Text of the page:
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Theatre Review: All My Sons (Apollo Theatre)

The latest production of Arthur Miller's All My Sons is a "revival of a revival", by the same team that produced its previous National Theatre staging in 2000. It is a tale of two grieving parents (David Suchet and Zoe Wanamaker) of a World War II pilot assumed dead in combat seven years previously, who have to face up to the truth of their past over the course of a single day. The production has received impressively unanimous critical acclaim. Gareth King went to see it and discovered why.

Arts & Culture, Theatre - Posted on Sunday, August 22, 2010 21:08 - 0 Comments

All My Sons
Apollo, London
Until 11 September
Box office: 020 7494 5070

By Gareth King

I am actually going to begin this piece by saying that, should you already plan to see All My Sons, then read no more and just go. I won’t be dropping in any major plot points, but this is best seen totally afresh and you could probably get the main jist of what I’m about to say by digging out your thesaurus and looking up the word ‘brilliant’. This is, hands down, one of the finest productions I have ever seen at the theatre. I wholeheartedly agree with the gushing raves from many critics, and judging by the rapturous standing ovation at the end of our performance I was not the only one to feel this way.

This is actually a revival of a revival, with director Howard Davies and much of the same creative team having helmed a similar production of Arthur Miller’s 1947 play at the National Theatre in 2000. Back then it was James Hazeldine and Julie Walters who took on the roles of Joe and Kate Keller, the grieving parents of a Word War Two pilot assumed dead in combat seven years previously, who have to face up to the truth of their past over the course of a single day. Now it is up to David Suchet and Zoe Wanamaker to fill their shoes, something which they do with great aplomb.

Suchet has the larger role of the two, and as the kindly lynchpin of both the Keller family and the local neighbourhood he excels in what could well be a difficult role in lesser thesp hands. Like many people I mainly know him as Poirot, and shamefully thought he could well be a moustache-twiddling one trick pony, but in this he was unrecognizable. I can’t quite remember seeing a finer performance on stage, and if they can’t start engraving his name on the Olivier award right now I would be very surprised.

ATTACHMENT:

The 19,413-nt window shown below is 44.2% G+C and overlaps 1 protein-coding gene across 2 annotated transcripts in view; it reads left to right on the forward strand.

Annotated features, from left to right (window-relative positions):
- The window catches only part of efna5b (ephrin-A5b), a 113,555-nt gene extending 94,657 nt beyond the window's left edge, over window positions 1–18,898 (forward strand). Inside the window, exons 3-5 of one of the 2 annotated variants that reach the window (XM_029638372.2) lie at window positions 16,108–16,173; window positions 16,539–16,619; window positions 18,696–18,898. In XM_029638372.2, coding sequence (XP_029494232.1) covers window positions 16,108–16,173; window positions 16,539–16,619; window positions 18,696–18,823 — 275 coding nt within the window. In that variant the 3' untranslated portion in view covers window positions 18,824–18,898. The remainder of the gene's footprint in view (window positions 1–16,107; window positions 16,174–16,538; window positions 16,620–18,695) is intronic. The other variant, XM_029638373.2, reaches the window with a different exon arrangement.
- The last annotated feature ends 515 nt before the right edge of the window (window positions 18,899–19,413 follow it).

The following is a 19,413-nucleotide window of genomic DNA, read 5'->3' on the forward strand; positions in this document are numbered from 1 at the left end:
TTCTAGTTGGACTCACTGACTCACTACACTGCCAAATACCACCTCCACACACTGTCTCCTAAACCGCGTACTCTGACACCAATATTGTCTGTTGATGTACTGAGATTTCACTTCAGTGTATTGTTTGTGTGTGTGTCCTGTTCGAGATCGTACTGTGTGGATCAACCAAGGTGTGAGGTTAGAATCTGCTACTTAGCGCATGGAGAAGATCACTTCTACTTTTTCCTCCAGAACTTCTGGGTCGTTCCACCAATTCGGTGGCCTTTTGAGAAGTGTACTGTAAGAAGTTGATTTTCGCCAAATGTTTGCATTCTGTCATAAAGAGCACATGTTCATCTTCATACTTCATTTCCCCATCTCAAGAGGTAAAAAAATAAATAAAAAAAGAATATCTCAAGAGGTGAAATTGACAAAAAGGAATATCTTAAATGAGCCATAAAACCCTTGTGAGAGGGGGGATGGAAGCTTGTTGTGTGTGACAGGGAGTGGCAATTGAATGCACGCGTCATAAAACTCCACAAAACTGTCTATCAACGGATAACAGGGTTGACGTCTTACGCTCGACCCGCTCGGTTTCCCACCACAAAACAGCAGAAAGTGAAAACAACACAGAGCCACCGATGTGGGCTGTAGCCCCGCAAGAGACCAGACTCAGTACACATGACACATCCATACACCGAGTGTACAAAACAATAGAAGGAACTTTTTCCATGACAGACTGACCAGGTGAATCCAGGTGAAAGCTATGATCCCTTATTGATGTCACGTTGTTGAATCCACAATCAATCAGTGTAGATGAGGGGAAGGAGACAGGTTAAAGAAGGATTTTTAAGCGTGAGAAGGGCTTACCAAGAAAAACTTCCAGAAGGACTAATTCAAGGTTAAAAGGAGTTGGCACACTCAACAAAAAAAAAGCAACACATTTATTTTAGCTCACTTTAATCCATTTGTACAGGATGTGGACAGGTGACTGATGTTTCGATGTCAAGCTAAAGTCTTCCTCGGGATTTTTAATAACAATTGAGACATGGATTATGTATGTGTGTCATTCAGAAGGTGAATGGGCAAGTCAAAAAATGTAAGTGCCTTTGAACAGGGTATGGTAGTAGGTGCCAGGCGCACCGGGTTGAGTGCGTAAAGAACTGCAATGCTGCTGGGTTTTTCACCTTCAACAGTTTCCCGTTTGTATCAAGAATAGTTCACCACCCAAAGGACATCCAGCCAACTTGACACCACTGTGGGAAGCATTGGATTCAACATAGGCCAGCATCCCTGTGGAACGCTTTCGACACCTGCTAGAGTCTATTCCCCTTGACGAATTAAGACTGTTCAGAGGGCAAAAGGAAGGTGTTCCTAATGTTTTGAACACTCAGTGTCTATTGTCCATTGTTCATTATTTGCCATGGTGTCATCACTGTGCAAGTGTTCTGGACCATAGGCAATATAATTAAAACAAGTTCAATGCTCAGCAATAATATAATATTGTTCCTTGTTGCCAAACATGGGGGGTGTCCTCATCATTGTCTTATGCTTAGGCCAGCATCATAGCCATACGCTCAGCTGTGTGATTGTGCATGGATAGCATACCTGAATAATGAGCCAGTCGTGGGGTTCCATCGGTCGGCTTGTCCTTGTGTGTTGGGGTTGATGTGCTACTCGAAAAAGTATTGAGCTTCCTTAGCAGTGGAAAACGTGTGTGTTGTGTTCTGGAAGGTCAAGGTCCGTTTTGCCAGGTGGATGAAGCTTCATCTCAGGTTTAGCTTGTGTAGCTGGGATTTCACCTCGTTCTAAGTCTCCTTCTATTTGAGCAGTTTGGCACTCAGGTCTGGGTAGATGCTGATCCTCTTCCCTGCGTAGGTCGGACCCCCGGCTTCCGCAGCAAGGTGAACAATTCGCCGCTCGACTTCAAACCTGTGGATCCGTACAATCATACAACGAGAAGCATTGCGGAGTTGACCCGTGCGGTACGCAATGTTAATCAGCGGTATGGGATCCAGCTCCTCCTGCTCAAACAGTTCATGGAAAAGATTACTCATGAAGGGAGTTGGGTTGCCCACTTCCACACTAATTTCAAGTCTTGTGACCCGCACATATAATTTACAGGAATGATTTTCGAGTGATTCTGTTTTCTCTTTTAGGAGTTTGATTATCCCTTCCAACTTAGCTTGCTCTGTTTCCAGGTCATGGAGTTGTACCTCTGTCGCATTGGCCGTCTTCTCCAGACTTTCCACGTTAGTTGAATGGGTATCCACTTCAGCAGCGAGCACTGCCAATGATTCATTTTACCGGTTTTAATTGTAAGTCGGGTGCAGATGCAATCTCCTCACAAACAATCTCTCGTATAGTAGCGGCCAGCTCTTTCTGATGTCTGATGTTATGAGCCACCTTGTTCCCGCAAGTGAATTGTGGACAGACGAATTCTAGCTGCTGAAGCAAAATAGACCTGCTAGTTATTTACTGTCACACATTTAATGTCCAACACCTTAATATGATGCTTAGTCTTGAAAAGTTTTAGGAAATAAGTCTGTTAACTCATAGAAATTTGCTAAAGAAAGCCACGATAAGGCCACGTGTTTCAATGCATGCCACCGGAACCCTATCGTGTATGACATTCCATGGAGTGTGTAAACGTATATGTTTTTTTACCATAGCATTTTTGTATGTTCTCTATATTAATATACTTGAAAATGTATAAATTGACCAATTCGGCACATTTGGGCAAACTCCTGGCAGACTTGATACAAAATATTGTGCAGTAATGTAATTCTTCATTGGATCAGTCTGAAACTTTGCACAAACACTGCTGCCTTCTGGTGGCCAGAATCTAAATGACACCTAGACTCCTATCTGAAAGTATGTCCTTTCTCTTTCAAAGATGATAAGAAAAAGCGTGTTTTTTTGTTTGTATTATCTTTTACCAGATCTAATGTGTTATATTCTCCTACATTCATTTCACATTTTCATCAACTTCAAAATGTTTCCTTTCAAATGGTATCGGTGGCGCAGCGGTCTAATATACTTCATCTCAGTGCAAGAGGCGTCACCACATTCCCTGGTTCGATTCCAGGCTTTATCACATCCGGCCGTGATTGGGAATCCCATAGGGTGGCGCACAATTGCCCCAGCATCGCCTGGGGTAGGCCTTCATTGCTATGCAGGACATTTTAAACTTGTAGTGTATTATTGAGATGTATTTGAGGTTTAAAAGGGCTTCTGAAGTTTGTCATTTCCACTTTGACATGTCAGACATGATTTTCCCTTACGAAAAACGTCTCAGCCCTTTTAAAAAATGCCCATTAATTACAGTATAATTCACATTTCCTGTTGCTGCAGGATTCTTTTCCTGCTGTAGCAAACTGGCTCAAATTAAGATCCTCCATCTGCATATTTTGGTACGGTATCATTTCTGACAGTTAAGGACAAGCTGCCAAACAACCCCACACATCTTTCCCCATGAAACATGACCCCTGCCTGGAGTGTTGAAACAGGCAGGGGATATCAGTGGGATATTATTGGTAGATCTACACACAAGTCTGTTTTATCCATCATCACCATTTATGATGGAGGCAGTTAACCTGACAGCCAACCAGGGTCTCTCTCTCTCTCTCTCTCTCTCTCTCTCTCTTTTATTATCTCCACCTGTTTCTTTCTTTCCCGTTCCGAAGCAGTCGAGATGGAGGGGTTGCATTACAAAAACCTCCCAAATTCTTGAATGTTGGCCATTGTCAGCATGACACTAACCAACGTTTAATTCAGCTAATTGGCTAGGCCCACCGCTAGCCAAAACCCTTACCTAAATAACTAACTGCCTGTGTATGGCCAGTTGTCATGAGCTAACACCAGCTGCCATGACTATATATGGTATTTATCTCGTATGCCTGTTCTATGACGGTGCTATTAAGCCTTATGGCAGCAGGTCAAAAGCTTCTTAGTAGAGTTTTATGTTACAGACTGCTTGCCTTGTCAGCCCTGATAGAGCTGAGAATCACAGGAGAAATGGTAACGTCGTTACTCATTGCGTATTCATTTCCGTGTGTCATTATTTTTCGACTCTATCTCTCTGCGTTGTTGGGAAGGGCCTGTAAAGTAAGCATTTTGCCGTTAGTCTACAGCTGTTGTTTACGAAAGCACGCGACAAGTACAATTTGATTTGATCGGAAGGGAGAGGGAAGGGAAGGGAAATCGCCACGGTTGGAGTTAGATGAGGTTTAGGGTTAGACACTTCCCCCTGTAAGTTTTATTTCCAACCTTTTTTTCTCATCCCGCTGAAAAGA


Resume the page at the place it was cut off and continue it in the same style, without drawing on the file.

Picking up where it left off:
Similarly Zoe Wanamaker – best known to this philistine as both Madame Hooch from Harry Potter, and for grinning and bearing it in the sitcom My Family – is fantastic as Kate. The opening scene involving solely her is pure theatre magic, and she manages to add a very real human element to the areas of the script when her character may otherwise become somewhat melodramatic. The fact that she manages to hold her own against Suchet is achievement enough.

Although the cast feels luxuriously large, the other roles of major size are that of the Kellers’ remaining son (played by Stephen Campbell-Moore), and his new fiancé (Jemima Roper), who was previously engaged to his deceased brother. Campbell-Moore took a while to grow on me, although it’s not until the after the interval where he was truly allowed to shine. He also had my sympathies for wearing the most hideous and unflattering pair of trousers I have ever seen on a man, something which may or may not have helped him bring such authenticity to the later emotional scenes.

Jemima Roper also puts in a decent performance, but she did begin to grate on me after a while – something which I can’t quite work out if it was down to her or the character. She’s a good actress, but this was the only part I found myself thinking of alternative casting for (I might have given Gemma Arterton’s agent a call, if I was in charge of that sort of thing).

Kudos should also be given to the magnificent set, which brings the Keller’s back yard perfectly to life and really helps you think that you are there with them. Designer William Dudley has done absolute wonders, and after the huge success of Jerusalem the Apollo continues to corner the market when it comes to great plays with real grass.

For those unfamiliar with All My Sons I won’t spoil any of the final revelations, but what unfolded left me as a weeping wreck of a man. I’ve not cried at the theatre since a (frankly irresponsible) trip to Phantom of the Opera when I was seven, yet here I wept bucketloads and I certainly wasn’t the only one.

The power of the script, performances and this production combine to make All My Sons the theatre ticket of the year so far, and I would urge anybody to see it if they get the chance.

All My Sons is booking at the Apollo Theatre on Shaftesbury Avenue until October 2nd.

Gareth King, a writing student and theatre fan, graduated from the MA Scriptwriting Course at Goldsmiths.

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